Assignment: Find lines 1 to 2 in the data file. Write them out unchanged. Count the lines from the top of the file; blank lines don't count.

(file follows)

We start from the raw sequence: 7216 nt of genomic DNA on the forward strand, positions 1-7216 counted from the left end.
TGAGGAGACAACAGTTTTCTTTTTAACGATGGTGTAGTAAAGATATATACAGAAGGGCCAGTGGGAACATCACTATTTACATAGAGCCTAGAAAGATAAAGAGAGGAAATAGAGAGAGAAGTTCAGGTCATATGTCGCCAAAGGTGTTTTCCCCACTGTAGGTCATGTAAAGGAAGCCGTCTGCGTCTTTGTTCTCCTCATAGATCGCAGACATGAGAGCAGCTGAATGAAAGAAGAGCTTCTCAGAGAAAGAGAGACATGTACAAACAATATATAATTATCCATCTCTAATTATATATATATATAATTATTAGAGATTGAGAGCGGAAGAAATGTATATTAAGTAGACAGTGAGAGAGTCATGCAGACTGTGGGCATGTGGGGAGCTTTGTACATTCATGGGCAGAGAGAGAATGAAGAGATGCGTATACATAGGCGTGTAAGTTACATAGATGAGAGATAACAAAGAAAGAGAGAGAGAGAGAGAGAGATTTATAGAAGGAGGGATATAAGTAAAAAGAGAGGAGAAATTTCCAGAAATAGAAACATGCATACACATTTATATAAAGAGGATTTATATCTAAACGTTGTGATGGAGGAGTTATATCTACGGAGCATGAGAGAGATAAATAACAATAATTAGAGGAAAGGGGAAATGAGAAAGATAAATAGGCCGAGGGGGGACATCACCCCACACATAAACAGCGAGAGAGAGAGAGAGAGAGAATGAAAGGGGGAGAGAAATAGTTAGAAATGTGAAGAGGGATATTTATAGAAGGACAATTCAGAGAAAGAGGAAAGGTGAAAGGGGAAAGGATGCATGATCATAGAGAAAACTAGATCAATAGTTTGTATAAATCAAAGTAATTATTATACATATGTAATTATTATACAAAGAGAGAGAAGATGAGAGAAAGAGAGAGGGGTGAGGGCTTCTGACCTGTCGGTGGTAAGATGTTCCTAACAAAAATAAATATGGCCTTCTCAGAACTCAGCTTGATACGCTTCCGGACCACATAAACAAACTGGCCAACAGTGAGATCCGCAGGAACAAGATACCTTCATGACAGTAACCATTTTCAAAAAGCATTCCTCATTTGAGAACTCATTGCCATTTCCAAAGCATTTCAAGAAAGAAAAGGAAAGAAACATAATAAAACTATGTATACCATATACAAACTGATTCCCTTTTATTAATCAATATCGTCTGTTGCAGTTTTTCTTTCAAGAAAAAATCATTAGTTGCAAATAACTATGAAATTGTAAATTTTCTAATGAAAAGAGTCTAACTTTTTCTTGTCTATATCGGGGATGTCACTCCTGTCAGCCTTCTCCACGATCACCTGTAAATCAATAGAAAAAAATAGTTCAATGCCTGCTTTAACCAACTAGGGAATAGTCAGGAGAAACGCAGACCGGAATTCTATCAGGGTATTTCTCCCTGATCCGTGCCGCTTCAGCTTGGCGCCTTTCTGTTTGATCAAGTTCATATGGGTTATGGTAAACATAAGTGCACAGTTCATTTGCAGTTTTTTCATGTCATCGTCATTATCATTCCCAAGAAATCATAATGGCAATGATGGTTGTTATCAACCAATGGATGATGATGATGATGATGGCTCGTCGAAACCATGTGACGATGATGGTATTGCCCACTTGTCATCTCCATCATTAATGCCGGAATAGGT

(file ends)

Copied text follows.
We start from the raw sequence: 7216 nt of genomic DNA on the forward strand, positions 1-7216 counted from the left end.
TGAGGAGACAACAGTTTTCTTTTTAACGATGGTGTAGTAAAGATATATACAGAAGGGCCAGTGGGAACATCACTATTTACATAGAGCCTAGAAAGATAAAGAGAGGAAATAGAGAGAGAAGTTCAGGTCATATGTCGCCAAAGGTGTTTTCCCCACTGTAGGTCATGTAAAGGAAGCCGTCTGCGTCTTTGTTCTCCTCATAGATCGCAGACATGAGAGCAGCTGAATGAAAGAAGAGCTTCTCAGAGAAAGAGAGACATGTACAAACAATATATAATTATCCATCTCTAATTATATATATATATAATTATTAGAGATTGAGAGCGGAAGAAATGTATATTAAGTAGACAGTGAGAGAGTCATGCAGACTGTGGGCATGTGGGGAGCTTTGTACATTCATGGGCAGAGAGAGAATGAAGAGATGCGTATACATAGGCGTGTAAGTTACATAGATGAGAGATAACAAAGAAAGAGAGAGAGAGAGAGAGAGATTTATAGAAGGAGGGATATAAGTAAAAAGAGAGGAGAAATTTCCAGAAATAGAAACATGCATACACATTTATATAAAGAGGATTTATATCTAAACGTTGTGATGGAGGAGTTATATCTACGGAGCATGAGAGAGATAAATAACAATAATTAGAGGAAAGGGGAAATGAGAAAGATAAATAGGCCGAGGGGGGACATCACCCCACACATAAACAGCGAGAGAGAGAGAGAGAGAGAATGAAAGGGGGAGAGAAATAGTTAGAAATGTGAAGAGGGATATTTATAGAAGGACAATTCAGAGAAAGAGGAAAGGTGAAAGGGGAAAGGATGCATGATCATAGAGAAAACTAGATCAATAGTTTGTATAAATCAAAGTAATTATTATACATATGTAATTATTATACAAAGAGAGAGAAGATGAGAGAAAGAGAGAGGGGTGAGGGCTTCTGACCTGTCGGTGGTAAGATGTTCCTAACAAAAATAAATATGGCCTTCTCAGAACTCAGCTTGATACGCTTCCGGACCACATAAACAAACTGGCCAACAGTGAGATCCGCAGGAACAAGATACCTTCATGACAGTAACCATTTTCAAAAAGCATTCCTCATTTGAGAACTCATTGCCATTTCCAAAGCATTTCAAGAAAGAAAAGGAAAGAAACATAATAAAACTATGTATACCATATACAAACTGATTCCCTTTTATTAATCAATATCGTCTGTTGCAGTTTTTCTTTCAAGAAAAAATCATTAGTTGCAAATAACTATGAAATTGTAAATTTTCTAATGAAAAGAGTCTAACTTTTTCTTGTCTATATCGGGGATGTCACTCCTGTCAGCCTTCTCCACGATCACCTGTAAATCAATAGAAAAAAATAGTTCAATGCCTGCTTTAACCAACTAGGGAATAGTCAGGAGAAACGCAGACCGGAATTCTATCAGGGTATTTCTCCCTGATCCGTGCCGCTTCAGCTTGGCGCCTTTCTGTTTGATCAAGTTCATATGGGTTATGGTAAACATAAGTGCACAGTTCATTTGCAGTTTTTTCATGTCATCGTCATTATCATTCCCAAGAAATCATAATGGCAATGATGGTTGTTATCAACCAATGGATGATGATGATGATGATGGCTCGTCGAAACCATGTGACGATGATGGTATTGCCCACTTGTCATCTCCATCATTAATGCCGGAATAGGT